pastoral care

Family Value: Self-Motivated

My childhood required me to be self-motivated and driven. It was in part to survive but also because I wanted something new that I hadn’t experienced before.

My wife and I are very self-motivated and driven. This means that we don’t need someone telling us what to do every corner. We do need advice, some guidance, and support along the way. But our dreams and hopes give us fuel to be motivated.

We also value freedom and personal responsibility. Our work will need to speak for itself. The way we carry ourselves and care for others will be signs of our freedom and taking responsibility.

We hope to pass these values on to our boys. We know their path will look different than others. We don’t expect them to be like us or to do the things we do. But we hope that they will learn the value and practices of being self-motivated and to take personal responsibility.

I’m not the smartest person. Really. I’m not. But these values and actions push me to exceed my limited “smartness”.

Self-motivation and drive translates into practices of living out of my hopes and dreams, my goals. It means I’m going to think through my goals and how to reach them. It means I’m going to ask others for help along the way. It means that I don’t need someone telling me, step by step, how to live my life but instead to encourage me to keep discovering, being aware, and taking responsibility.

It’s a different way to parent as well.

My kids grades are a reflection of multiple layers. While I care about the letter, I care about the effort and motivation. And it’s their grades to own. Yes, they need support and we’re here for them. Yes, they might not like certain subjects and struggle with some areas. But ultimately, we want them to own their studies.

There is a lot of empathy and grace for this process. Especially during the pandemic. ūüôā

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pastoral care

Roots and Storms

When life gets crazy, what habits and practices do you turn to for grounding and rootedness?  Storms will come and shake us up.  No doubt about that.  

Sickness.
Finances.
Dark nights of the soul.
Relationship stress.
Lack of direction in life.

What or who do you turn to for help and grounding? ¬†When you’re in the storm, we may get rattled but we can turn towards our roots that help us make sense of what is happening. ¬†

ROOTS

For me, faith, friends, and family are a source of rootedness in the middle of the storm. ¬†And I’ve misfortune this year. ¬†I’ve had to turn to my three F’s (LOL!). ¬†When I’ve felt overwhelmed and lost, I’ve reached out as best as I could. ¬†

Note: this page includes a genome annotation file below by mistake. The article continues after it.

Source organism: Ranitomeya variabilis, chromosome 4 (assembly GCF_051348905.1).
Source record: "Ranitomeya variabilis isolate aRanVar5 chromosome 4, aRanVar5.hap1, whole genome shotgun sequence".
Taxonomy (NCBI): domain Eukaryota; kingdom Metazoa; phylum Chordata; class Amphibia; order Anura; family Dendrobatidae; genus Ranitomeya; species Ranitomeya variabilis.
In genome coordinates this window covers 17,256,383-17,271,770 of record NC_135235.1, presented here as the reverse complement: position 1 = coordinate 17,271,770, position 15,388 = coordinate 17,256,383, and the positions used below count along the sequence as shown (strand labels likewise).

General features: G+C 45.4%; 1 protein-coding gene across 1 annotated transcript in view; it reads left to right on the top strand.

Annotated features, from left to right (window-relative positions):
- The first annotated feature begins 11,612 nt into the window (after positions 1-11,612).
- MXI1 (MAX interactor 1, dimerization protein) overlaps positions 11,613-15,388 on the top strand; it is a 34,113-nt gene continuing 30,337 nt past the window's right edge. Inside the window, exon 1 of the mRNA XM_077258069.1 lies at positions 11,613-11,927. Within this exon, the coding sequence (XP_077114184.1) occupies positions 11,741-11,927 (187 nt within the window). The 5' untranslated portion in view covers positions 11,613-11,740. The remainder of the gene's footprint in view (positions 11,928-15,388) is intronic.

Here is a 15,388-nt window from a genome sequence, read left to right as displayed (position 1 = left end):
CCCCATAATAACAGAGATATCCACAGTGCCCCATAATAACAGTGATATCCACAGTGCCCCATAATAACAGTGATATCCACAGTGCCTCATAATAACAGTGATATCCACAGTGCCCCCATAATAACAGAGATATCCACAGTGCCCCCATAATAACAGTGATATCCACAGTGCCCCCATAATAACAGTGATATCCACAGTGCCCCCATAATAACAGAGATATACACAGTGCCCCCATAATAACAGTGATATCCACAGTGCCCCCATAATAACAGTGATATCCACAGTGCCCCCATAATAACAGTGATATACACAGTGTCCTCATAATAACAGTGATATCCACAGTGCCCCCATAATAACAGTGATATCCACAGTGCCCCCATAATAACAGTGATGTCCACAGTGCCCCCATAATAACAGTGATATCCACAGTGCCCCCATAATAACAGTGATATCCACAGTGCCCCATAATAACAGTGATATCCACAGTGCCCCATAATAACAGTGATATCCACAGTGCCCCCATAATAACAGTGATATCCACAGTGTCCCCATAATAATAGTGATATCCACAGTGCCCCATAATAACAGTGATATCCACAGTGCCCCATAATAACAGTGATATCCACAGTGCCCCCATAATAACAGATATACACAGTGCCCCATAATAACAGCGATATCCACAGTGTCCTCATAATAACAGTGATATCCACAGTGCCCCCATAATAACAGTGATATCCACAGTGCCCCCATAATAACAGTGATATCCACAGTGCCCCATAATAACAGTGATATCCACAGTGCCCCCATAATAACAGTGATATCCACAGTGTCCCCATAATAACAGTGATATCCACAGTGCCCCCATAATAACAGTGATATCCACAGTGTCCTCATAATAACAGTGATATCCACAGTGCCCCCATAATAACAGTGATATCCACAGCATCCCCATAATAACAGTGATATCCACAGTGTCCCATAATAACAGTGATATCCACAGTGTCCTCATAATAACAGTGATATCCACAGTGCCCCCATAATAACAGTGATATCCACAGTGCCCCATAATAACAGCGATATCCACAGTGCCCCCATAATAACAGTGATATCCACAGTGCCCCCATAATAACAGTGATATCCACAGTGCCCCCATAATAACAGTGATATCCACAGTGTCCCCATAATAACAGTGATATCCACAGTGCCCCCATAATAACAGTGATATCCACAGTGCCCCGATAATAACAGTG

The other day, I was lying down on the floor, symbolic of Psalm 23 (He makes me lie down in green pastures) and was transported to a field. ¬†I felt the wind, the brush, and the Presence. ¬†Just then, my son bursted through the door and says in his teenage voice, “Dad, what are you doing down there!?” ¬†I told him, “I’m praying, duh!”. ¬†LOL!

A storm had just hit our family and I needed to be reminded that the Lord is our Shepherd and that we lack no good thing.  I then reached out to friends and family for prayer and shared with them my struggles and feelings.  I felt the Presence of the Shepherd with me through my faith, friends, and family.  They helped me return to my roots.  

During this Thanksgiving season, may you return to your roots that have helped you through the big storms.  May we be able to say thanks and give our friends and family the gift of embrace, as they have to us.

Peace

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death, Family, funeral, hispanic traditions

Researching cultural traditions regarding death and rituals. ¬†“…Cremations are very popular in some parts of Mexico because ashes are easy to move during times of political tumult, and graves are often robbed. In rural areas, Catholic Mexicans usually prefer burials to cremations.”

http://www.pbs.org/wnet/onourownterms/articles/cultural.html

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Family, Marriage, Pastoral Theology

Videos and talks about the crisis of family and marriage from the wide landscape of Christian faith as hosted by Pope Francis.

http://humanum.it/en/

The Complementarity of Man and Woman: An International Colloquium is a gathering of leaders and scholars from many religions across the globe, to examine and propose anew the beauty of the relationship between the man and the woman, in order to support and reinvigorate marriage and family life for the flourishing of human society.

Witnesses will draw from‚Ä® the wisdom of their religious tradition and cultural experience as they attest to the power and vitality of the complementary union of man and woman. It is hoped that the colloquium be a catalyst for creative language and projects, as well as for global solidarity, in the work‚Ä® of strengthening the nuptial relationship, both for the good of the spouses themselves and for the good of all who depend upon them.

The Colloquium is sponsored by the Congregation for the Doctrine of the Faith and co-sponsored by the Pontifical Council for the Family, the Pontifical Council for Interreligious Dialogue, and‚Ä® the Pontifical Council for the Promotion of Christian Unity.

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